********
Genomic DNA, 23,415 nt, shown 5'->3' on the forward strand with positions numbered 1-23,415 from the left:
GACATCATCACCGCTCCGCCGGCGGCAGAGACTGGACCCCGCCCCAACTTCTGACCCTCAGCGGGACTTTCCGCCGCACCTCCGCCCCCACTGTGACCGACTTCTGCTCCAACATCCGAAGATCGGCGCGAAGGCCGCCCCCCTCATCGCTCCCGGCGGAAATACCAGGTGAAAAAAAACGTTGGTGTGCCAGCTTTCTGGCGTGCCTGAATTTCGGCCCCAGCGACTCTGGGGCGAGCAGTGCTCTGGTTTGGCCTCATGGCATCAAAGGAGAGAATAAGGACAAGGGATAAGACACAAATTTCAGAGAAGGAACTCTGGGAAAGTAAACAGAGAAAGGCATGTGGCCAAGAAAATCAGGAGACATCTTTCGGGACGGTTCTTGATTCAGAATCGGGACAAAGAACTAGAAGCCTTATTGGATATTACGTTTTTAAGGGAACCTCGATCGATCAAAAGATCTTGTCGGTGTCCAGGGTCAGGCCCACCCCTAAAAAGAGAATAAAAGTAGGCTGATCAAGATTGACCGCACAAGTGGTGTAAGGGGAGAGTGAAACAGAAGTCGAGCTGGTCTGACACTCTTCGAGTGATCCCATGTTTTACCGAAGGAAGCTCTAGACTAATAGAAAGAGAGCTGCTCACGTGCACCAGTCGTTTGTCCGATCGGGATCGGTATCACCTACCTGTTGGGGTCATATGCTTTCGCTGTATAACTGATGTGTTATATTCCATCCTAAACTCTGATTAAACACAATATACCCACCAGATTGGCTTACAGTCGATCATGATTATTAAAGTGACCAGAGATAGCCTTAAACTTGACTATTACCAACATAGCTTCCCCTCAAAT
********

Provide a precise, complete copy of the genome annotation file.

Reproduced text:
Genomic DNA, 23,415 nt, shown 5'->3' on the forward strand with positions numbered 1-23,415 from the left:
GACATCATCACCGCTCCGCCGGCGGCAGAGACTGGACCCCGCCCCAACTTCTGACCCTCAGCGGGACTTTCCGCCGCACCTCCGCCCCCACTGTGACCGACTTCTGCTCCAACATCCGAAGATCGGCGCGAAGGCCGCCCCCCTCATCGCTCCCGGCGGAAATACCAGGTGAAAAAAAACGTTGGTGTGCCAGCTTTCTGGCGTGCCTGAATTTCGGCCCCAGCGACTCTGGGGCGAGCAGTGCTCTGGTTTGGCCTCATGGCATCAAAGGAGAGAATAAGGACAAGGGATAAGACACAAATTTCAGAGAAGGAACTCTGGGAAAGTAAACAGAGAAAGGCATGTGGCCAAGAAAATCAGGAGACATCTTTCGGGACGGTTCTTGATTCAGAATCGGGACAAAGAACTAGAAGCCTTATTGGATATTACGTTTTTAAGGGAACCTCGATCGATCAAAAGATCTTGTCGGTGTCCAGGGTCAGGCCCACCCCTAAAAAGAGAATAAAAGTAGGCTGATCAAGATTGACCGCACAAGTGGTGTAAGGGGAGAGTGAAACAGAAGTCGAGCTGGTCTGACACTCTTCGAGTGATCCCATGTTTTACCGAAGGAAGCTCTAGACTAATAGAAAGAGAGCTGCTCACGTGCACCAGTCGTTTGTCCGATCGGGATCGGTATCACCTACCTGTTGGGGTCATATGCTTTCGCTGTATAACTGATGTGTTATATTCCATCCTAAACTCTGATTAAACACAATATACCCACCAGATTGGCTTACAGTCGATCATGATTATTAAAGTGACCAGAGATAGCCTTAAACTTGACTATTACCAACATAGCTTCCCCTCAAAT